• Think: what can you do to maximise your chances? Whether you are applying for graduate studies or a job, you are one of many candidates. This is a hard truth but a truth nonetheless. As such, you want to make sure you stand out and put your best foot forward. Review the eligibility requirements – do you meet these? If so, from what you know through your discussions with a school’s admissions team or company’s HR representatives, what are they looking for beyond this? Are there particular qualities or soft skills that may help you to pass through the application review stage to interview? Once you do and are selected to join this face-to-face conversation:

 

  • Prove: what you’re capable of and tailor your pitch. Use real life examples to prove that you have the technical and soft skills the school or company is looking for. Share your successes and, if appropriate, your failures to illustrate what you’ve learned from your experiences thus far and how those learnings will support your ability to succeed in either the classroom or the workplace. Don’t forget to tailor your pitch; whether in person or written in an application, ensure that you are conveying your passion and motivation to join that particular school or company and how your skills and personality are right for the seat or role.

 

Above all else:

  • Showcase: your authentic self.  Throughout the admissions process, we are looking to understand who you are as an individual and how you will fit in with our community. What do you have to gain? What do you have to contribute? While there are many applicants looking to join the MiM to support their professional ambitions, what they want to achieve, and how they plan to achieve this, very much differs person to person. We don’t want to hear that you’re interested in a particular industry or company because that’s what you think we want to hear. We’re more interested in understanding your passions and what drives you, and what makes you, well, you!

 

So if you’re thinking of applying to join the MiM or Global MiM, take the time to do your research, tailor your application, and illustrate you have skills we’re looking to bring into the classroom. And perhaps next year you’ll be meeting with our Careers Team to discuss your recruitment strategy and finding the best job for you.


Like many of you reading this blog hope to be, once upon a time I was an international student studying in London. Being a student in England, and indeed any new country, can be a life-changing experience. As I sit here today on my East Coast train on the way to Durham University (to meet with prospective applicants), I am reminded of my time here as a student discovering my new environment.

If you have applied or followed any LBS news, you will know the School has five key values that we hope will guide students, faculty and staff in everything that we do. Values extend beyond LBS, and to understand, and hopefully appreciate, the culture you live in, you must understand its values. My colleague Lisa wrote in her recent blog post that it’s common to enter into a new environment with expectations, and possibly prejudices, of what the people, food and culture will be like. While these pre-conceived notions may or may not prove to be truthful for you, as a student in a foreign country it’s important, and really a responsibility, that you take the time to discover this for yourself.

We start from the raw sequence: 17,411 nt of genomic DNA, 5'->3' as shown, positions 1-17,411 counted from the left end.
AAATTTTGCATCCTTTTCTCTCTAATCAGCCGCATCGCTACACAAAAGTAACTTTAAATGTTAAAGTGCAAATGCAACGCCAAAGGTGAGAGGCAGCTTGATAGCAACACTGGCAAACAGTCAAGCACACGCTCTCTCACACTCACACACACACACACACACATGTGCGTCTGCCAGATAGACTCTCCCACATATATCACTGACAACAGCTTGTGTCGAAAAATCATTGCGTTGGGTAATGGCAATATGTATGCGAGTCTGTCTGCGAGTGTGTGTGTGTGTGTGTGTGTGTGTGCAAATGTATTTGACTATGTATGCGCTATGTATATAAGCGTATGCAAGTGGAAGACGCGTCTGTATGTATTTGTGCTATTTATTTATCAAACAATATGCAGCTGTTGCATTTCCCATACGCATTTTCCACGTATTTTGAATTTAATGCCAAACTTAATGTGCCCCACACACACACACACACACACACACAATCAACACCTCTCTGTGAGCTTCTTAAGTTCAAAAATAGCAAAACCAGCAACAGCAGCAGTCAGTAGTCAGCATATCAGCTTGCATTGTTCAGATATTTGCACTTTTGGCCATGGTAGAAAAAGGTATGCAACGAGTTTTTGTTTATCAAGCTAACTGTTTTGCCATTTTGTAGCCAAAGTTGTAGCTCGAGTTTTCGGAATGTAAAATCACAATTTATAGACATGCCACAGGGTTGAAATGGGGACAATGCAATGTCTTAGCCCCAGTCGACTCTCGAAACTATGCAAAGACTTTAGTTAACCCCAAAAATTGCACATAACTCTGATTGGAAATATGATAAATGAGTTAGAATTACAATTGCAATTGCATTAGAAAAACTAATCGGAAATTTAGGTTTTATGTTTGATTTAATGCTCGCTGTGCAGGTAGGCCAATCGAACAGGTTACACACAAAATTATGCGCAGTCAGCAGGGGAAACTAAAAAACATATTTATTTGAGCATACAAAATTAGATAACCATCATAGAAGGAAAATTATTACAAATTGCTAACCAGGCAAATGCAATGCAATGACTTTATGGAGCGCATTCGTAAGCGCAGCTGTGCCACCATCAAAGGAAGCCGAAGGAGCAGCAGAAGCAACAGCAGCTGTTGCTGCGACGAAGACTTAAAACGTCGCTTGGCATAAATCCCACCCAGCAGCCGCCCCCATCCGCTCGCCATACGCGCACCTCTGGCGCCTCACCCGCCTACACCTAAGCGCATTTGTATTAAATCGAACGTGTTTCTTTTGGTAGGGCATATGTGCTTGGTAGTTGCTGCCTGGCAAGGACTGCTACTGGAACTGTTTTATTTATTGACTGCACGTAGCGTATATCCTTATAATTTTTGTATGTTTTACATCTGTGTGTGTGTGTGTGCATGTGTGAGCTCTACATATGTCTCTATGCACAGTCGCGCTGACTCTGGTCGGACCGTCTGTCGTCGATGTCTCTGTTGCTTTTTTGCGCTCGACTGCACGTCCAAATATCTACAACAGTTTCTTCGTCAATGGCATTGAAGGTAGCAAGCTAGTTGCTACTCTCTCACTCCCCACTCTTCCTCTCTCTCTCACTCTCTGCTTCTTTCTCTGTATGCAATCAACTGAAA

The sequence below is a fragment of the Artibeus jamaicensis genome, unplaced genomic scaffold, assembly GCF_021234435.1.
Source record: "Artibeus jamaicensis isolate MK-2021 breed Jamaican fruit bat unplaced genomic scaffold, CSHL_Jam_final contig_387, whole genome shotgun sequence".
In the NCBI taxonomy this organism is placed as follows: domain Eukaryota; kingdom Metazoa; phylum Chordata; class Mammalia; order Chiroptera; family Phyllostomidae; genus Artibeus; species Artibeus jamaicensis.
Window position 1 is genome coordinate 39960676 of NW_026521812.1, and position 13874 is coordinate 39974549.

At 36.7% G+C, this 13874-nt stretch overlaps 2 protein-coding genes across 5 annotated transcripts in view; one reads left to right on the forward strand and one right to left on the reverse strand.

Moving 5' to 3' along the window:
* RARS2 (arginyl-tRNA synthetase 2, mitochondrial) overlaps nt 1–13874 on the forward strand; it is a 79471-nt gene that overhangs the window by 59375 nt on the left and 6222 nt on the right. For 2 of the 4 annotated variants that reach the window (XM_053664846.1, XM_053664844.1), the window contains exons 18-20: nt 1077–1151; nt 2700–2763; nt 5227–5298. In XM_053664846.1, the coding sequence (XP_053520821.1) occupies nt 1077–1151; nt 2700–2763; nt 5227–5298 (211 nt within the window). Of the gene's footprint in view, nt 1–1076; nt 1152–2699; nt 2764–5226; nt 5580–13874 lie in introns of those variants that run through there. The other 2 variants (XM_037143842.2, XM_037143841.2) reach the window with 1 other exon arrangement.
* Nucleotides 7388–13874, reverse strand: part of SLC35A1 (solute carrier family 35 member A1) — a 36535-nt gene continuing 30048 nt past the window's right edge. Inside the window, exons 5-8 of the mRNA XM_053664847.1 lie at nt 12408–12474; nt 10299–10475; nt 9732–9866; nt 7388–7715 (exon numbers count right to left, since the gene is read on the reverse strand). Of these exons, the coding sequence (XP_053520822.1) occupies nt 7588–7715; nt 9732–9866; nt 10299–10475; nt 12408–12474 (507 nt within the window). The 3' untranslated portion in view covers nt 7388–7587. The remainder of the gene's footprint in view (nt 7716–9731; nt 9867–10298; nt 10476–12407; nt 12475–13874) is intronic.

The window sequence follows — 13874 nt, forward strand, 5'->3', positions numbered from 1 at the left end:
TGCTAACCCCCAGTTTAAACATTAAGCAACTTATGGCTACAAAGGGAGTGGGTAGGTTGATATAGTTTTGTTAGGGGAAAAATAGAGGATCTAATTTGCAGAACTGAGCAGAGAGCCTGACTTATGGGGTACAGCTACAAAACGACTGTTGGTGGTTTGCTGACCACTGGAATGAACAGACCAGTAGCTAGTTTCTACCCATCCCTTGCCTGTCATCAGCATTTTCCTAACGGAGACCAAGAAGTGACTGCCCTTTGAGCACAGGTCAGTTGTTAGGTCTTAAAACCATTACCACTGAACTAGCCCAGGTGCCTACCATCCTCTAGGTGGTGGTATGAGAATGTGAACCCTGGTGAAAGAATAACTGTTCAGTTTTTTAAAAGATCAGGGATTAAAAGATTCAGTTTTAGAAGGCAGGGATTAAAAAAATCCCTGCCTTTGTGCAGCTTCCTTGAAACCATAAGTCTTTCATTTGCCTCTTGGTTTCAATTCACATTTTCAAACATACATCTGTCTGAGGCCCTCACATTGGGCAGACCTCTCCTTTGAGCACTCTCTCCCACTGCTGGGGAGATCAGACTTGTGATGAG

As you start to explore your life as a student at London Business School you will soon realise there is A LOT to do in London! I’ve been living here for nearly six years and there are still cities, landmarks, museums, restaurants and so much more that I have yet to experience and see. With all of the offerings that London provides we sometimes forget as visitors to this great city that there is so much outside of our postcode of NW1, and indeed an entire country to explore.

As you consider applying for postgraduate studies, take the time to think about not just the city but the country you are moving to. Yes, London is a unique and interesting place to live, but it is not representative of the entire United Kingdom, just as New York City is not of the United States or Paris the whole of France. To understand the UK – its history, its people and its values – it is important that you go beyond our Baker Street campus and explore what make this country different to probably many places that you to have been to before.

You may even be surprised by what you find!
#blogfromtheroad


If you are planning to apply for the Masters in Management you will notice that an interview is required for anyone who may eventually be accepted to the programme. Why do we interview? It is important that we have a good understanding of who we would like to see enter the MiM classroom; we are interested in seeing candidates who are keen to learn from those around them, and willing to share their experiences and expertise. In addition to understanding how you may fit, the interview is also a time for us to probe questions that may have been raised during the initial application review; for example, is the candidate truly motivated to study at LBS? Do they have realistic expectations of how we can support their professional and/or personal development? While we do get a glimpse of this in the application, the interview is really the opportunity for us to see whether what’s written on paper jumps off in person, and whether the candidate is right for the MiM.